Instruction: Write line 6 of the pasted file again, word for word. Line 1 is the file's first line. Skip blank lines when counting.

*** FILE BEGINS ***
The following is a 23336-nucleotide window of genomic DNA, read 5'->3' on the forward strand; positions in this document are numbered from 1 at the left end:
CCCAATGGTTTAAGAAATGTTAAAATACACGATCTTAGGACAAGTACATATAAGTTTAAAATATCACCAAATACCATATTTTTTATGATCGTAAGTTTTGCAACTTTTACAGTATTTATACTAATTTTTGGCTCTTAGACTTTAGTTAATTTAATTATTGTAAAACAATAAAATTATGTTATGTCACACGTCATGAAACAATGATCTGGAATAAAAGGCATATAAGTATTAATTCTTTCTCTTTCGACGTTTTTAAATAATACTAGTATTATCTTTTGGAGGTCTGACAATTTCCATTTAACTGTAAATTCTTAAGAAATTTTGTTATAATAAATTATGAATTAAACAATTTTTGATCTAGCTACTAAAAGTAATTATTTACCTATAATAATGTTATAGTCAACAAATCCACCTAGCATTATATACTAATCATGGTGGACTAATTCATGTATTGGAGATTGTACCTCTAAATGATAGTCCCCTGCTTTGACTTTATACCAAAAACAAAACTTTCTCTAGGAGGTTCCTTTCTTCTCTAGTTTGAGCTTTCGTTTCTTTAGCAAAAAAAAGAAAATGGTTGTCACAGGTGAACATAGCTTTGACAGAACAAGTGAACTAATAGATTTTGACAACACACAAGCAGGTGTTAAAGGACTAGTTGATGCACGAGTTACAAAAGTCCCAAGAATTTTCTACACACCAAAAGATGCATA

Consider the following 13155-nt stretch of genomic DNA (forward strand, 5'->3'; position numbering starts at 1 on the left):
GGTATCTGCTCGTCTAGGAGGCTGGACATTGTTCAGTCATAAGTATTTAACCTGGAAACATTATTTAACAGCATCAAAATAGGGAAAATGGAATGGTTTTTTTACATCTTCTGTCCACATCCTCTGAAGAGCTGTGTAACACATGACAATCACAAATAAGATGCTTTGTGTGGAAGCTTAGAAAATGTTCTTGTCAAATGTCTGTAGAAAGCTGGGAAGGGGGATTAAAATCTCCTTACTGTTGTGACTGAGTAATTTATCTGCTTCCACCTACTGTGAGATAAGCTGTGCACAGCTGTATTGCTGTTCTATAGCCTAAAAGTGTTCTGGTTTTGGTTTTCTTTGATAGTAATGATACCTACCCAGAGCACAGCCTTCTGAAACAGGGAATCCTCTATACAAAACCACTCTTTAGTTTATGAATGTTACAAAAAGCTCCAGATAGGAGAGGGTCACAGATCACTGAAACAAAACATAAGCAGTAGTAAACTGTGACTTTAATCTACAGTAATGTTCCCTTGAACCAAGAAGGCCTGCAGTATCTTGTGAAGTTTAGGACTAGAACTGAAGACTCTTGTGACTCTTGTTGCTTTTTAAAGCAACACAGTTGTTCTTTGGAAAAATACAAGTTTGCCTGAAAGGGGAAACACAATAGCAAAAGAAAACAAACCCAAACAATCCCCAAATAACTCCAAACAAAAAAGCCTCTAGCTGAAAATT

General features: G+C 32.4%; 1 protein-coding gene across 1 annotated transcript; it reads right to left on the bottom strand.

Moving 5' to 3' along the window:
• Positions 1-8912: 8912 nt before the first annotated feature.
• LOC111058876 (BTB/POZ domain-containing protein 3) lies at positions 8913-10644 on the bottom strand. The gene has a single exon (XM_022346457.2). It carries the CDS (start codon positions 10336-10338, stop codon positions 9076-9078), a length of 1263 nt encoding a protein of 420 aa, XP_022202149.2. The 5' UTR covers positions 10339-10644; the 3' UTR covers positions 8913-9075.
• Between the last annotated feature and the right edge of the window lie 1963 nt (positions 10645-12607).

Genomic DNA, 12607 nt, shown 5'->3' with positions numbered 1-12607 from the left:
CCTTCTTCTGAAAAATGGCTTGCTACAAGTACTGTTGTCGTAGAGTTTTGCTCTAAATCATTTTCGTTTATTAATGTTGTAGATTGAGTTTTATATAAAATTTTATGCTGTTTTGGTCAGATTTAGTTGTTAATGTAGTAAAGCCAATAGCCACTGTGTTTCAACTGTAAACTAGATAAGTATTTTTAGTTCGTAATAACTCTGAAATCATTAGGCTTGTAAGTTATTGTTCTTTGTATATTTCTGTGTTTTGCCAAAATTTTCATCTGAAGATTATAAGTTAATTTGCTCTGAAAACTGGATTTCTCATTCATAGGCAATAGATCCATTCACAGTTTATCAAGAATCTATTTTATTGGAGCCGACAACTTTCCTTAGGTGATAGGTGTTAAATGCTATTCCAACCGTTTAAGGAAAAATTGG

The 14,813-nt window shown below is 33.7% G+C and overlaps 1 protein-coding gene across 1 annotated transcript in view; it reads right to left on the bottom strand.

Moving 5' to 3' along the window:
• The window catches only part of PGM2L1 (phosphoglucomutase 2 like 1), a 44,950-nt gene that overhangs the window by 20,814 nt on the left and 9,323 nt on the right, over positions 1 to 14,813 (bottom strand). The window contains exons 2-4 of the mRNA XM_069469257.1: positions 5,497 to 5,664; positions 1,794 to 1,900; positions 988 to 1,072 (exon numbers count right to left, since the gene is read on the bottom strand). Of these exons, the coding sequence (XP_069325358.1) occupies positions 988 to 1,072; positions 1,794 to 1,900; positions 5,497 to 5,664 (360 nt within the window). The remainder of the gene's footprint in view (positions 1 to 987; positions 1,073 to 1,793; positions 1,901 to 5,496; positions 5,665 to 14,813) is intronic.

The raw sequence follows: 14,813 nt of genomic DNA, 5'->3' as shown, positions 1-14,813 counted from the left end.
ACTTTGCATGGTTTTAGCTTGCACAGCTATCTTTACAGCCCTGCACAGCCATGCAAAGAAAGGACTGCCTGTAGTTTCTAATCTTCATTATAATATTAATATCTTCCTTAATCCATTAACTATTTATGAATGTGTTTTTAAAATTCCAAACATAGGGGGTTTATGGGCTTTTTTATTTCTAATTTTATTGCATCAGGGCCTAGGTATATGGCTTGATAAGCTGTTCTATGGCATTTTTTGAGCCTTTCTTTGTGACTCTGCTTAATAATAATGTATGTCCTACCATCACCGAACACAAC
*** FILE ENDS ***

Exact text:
Moving 5' to 3' along the window: